Who do you most hope will read your chapbook (either an individual or a particular group of people)?
I hope people read this book who think they don’t like poetry and find in it stories and lives and history and music. I hope they find a language that moves them. I hope they see Ireland in a different way, a more complicated way, and see themselves and their own long histories—the narratives of their own lives and their own cultures—in richer ways, as well.
Jeffrey Thomson is a poet, memoirist, translator, and editor, and is the author of multiple books including the memoir fragile, the poetry collection Birdwatching in Wartime, The Complete Poems of Catullus, and the edited collection From the Fishouse. He has been an NEA Fellow, the Fulbright Distinguished Scholar in Creative Writing at the Seamus Heaney Poetry Centre at Queen’s University Belfast, and the Hodson Trust-John Carter Brown Fellow at Brown University. He is currently professor of creative writing at the University of Maine at Farmington.
Watercolor Painting Class
Once a week above the rooftops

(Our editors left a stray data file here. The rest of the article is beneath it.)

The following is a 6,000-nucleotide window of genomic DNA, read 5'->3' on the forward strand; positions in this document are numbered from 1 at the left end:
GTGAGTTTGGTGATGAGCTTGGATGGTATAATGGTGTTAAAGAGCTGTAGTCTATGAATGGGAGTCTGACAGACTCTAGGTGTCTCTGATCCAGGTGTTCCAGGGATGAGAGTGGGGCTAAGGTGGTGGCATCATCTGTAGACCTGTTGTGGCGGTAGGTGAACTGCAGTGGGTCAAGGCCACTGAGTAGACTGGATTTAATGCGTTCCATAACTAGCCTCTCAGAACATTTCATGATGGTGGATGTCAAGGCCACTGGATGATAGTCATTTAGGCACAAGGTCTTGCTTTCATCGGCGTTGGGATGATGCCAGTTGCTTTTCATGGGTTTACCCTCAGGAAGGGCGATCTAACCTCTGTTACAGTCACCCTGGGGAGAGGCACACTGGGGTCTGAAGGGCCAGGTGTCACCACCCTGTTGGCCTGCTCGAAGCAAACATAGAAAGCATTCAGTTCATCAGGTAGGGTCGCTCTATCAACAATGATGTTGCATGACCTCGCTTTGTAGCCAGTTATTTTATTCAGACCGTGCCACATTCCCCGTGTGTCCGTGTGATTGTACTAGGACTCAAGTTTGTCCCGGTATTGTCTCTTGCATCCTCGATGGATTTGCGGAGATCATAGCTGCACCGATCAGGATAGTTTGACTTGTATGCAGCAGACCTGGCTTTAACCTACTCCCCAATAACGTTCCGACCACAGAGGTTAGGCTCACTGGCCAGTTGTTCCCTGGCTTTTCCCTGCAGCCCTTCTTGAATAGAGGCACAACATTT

of Queen’s Quarter—skylights
and chimneypots providing
the order the eye asks for—inside
an old girls school turned studio
where I was the youngest student
in a class retired long ago from
daily life in Belfast, checkpoints
and rifles, parades and old enemies
in mask and balaclava, pressure
of a city mounting toward the fires
of July, I worked my morning into
gardens of amaryllis and lily,
small pastoral welcome of geese
among outbuildings gray and streaked
as the rain crashed its shrapnel
on the exhaust vents for the kilns,
and, one day, as the sky crawled by
in its uniform of grim and somber,
I painted a close-up of the small star
of a sunflower with the all the colors
of the light I’d missed that winter,
filling the canvas with warm petals
of citron and blonde, champagne
and canary, and, at the heart of it all,
the black of the seedpod ready to explode.